Some big names in robotically assisted surgery are behind ForSight Robotics, which is developing a unified platform for ophthalmic surgery, a specialty that has lagged in the adoption of robotics. They aim to solve the global lack of surgeons needed to treat the major causes of preventable blindness, while making sure that all patients have access to consistently good outcomes no matter where in the world they are.
Almost three decades have elapsed since Intuitive Surgical was founded to offer the first robotically assisted surgical platform to help surgeons perform minimally invasive procedures where precision is necessary but difficult to achieve because of challenges around visibility and accessibility. Intuitive is now one of the medtech industry’s greatest success stories. In January 2023, Intuitive had a market cap of almost $91.5 billion. Its platform is used in 1.8 million procedures annually in 69 countries, yet its market—a long list of minimally invasive soft-tissue procedures—is only 7% penetrated, giving it plenty of room for growth.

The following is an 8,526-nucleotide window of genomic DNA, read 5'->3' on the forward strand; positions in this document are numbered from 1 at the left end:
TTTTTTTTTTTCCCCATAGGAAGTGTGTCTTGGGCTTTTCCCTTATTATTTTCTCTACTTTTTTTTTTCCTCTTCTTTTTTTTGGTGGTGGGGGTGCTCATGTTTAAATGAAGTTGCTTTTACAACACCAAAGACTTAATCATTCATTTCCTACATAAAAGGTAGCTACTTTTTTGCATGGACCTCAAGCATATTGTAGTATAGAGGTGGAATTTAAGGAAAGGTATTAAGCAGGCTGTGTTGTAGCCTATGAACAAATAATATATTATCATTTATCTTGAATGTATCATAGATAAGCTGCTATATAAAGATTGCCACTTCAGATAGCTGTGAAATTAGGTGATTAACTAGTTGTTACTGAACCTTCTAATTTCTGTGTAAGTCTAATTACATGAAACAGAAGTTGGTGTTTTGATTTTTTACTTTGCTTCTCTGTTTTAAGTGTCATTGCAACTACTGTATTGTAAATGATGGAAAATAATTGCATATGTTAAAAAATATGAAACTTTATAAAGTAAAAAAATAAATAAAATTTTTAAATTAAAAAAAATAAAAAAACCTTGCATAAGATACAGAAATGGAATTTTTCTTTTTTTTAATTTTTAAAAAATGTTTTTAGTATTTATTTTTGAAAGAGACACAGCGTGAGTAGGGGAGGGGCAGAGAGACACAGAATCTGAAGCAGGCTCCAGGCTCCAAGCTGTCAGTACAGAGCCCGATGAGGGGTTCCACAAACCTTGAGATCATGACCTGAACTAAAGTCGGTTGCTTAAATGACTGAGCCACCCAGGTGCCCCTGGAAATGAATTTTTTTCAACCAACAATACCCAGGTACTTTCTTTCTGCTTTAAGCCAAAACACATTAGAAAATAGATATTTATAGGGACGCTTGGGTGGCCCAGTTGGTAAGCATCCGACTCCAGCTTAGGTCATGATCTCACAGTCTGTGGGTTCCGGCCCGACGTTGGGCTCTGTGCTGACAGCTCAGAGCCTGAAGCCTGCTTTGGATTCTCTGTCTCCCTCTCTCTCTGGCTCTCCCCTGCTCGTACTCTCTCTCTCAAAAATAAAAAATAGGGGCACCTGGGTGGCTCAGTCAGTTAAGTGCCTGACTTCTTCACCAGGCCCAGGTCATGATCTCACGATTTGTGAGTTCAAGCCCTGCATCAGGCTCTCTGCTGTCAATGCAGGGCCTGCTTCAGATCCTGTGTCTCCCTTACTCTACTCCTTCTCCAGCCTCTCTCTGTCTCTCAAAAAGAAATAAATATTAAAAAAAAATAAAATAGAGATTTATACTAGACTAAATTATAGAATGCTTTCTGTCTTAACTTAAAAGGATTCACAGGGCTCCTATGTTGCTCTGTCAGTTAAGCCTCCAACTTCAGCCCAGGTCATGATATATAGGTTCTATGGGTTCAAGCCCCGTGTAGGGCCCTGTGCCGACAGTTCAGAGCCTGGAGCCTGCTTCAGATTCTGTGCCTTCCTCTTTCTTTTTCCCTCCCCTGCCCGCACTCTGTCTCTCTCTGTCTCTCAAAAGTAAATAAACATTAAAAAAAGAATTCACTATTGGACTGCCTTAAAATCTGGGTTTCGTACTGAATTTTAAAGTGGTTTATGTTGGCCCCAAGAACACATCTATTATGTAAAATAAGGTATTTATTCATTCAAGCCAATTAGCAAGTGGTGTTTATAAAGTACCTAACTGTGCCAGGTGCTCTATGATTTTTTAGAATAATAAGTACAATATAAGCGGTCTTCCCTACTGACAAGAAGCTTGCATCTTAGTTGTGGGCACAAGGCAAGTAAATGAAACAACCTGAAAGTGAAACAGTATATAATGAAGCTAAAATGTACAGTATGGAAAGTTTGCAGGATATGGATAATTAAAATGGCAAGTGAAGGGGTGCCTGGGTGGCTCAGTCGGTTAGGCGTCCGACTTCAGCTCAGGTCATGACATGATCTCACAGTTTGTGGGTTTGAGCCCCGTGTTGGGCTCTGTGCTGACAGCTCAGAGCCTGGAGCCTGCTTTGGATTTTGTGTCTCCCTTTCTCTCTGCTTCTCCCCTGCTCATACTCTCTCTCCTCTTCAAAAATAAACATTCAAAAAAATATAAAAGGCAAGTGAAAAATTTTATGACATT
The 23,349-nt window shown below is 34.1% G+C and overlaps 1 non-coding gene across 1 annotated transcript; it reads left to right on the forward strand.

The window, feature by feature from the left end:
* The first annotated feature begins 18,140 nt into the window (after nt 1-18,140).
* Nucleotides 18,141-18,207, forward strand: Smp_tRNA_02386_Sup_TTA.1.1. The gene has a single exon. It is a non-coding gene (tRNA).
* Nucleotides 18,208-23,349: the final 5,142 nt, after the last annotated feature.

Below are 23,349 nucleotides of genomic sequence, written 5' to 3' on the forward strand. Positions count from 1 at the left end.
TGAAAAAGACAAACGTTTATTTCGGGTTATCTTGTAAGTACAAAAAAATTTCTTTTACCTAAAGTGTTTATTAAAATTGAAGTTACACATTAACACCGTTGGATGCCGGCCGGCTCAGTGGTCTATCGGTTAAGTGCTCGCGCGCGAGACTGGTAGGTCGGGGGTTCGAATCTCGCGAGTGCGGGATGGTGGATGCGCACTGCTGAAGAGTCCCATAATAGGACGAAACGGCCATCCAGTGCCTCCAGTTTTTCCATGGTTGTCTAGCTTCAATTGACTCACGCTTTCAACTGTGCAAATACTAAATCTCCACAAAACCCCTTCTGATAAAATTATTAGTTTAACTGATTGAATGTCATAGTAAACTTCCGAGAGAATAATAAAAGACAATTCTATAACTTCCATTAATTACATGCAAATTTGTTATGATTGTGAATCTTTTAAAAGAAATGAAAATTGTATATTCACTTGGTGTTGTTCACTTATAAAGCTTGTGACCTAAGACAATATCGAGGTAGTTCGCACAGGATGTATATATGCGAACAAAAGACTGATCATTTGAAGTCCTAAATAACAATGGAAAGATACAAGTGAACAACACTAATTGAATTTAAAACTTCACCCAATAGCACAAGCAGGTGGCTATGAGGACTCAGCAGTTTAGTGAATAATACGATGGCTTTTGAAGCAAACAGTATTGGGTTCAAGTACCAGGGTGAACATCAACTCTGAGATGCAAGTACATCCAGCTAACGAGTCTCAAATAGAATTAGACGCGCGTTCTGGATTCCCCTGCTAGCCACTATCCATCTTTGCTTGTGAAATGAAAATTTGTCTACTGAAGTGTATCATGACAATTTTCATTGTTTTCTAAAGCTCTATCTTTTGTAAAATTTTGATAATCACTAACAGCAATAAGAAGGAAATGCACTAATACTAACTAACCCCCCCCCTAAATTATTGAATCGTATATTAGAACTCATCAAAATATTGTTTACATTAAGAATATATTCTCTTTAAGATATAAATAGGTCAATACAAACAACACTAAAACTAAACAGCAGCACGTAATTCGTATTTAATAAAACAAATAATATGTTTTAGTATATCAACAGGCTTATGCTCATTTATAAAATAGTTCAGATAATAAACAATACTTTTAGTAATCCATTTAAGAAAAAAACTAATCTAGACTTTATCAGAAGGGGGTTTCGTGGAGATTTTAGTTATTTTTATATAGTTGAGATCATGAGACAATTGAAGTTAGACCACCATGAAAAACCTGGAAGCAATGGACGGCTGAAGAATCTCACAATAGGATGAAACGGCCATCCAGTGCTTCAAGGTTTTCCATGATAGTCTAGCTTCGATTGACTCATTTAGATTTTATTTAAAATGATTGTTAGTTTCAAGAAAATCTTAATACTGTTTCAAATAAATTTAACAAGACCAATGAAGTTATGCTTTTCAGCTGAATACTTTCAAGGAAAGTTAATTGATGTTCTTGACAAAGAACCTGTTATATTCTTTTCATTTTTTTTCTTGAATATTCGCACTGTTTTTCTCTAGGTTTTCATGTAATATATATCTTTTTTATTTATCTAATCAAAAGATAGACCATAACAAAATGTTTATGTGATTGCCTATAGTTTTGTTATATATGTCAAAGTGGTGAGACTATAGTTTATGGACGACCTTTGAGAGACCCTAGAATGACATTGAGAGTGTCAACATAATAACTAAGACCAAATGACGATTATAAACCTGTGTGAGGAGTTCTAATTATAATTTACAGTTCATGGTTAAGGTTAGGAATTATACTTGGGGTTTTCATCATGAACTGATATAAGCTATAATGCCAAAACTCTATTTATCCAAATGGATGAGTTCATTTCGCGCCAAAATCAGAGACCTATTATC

Such an opportunity has not been lost on a crowded field of followers in surgical robotics. MedTech Strategist counts at least 27 start-ups developing robotically assisted surgical systems for minimally invasive applications across general surgery, ENT procedures, gynecology, gastroenterology, orthopedics, cancer, cardiovascular applications, and open microsurgeries. Ophthalmology, however, has heretofore been underrepresented, apart from two companies focusing on retinal surgery, Preceyes (now part of Carl Zeiss) and AcuSurgical (Montpellier, France).
If ophthalmic surgery has lagged, it’s perhaps because skilled surgeons haven’t previously seen the need, especially since the eye offers the opportunity for direct visualization and access. However, going forward, ophthalmology is facing a significant challenge that the founders of ForSight Robotics (Yokne’am Illit, Israel) believe they can solve with ORYOM, a robotically assisted surgical platform for the eye. ForSight’s goal is to help ophthalmologists meet a growing demand for procedures that prevent the leading causes of blindness at a time when the pool of such specialists is shrinking, and thus democratize access to high-quality care.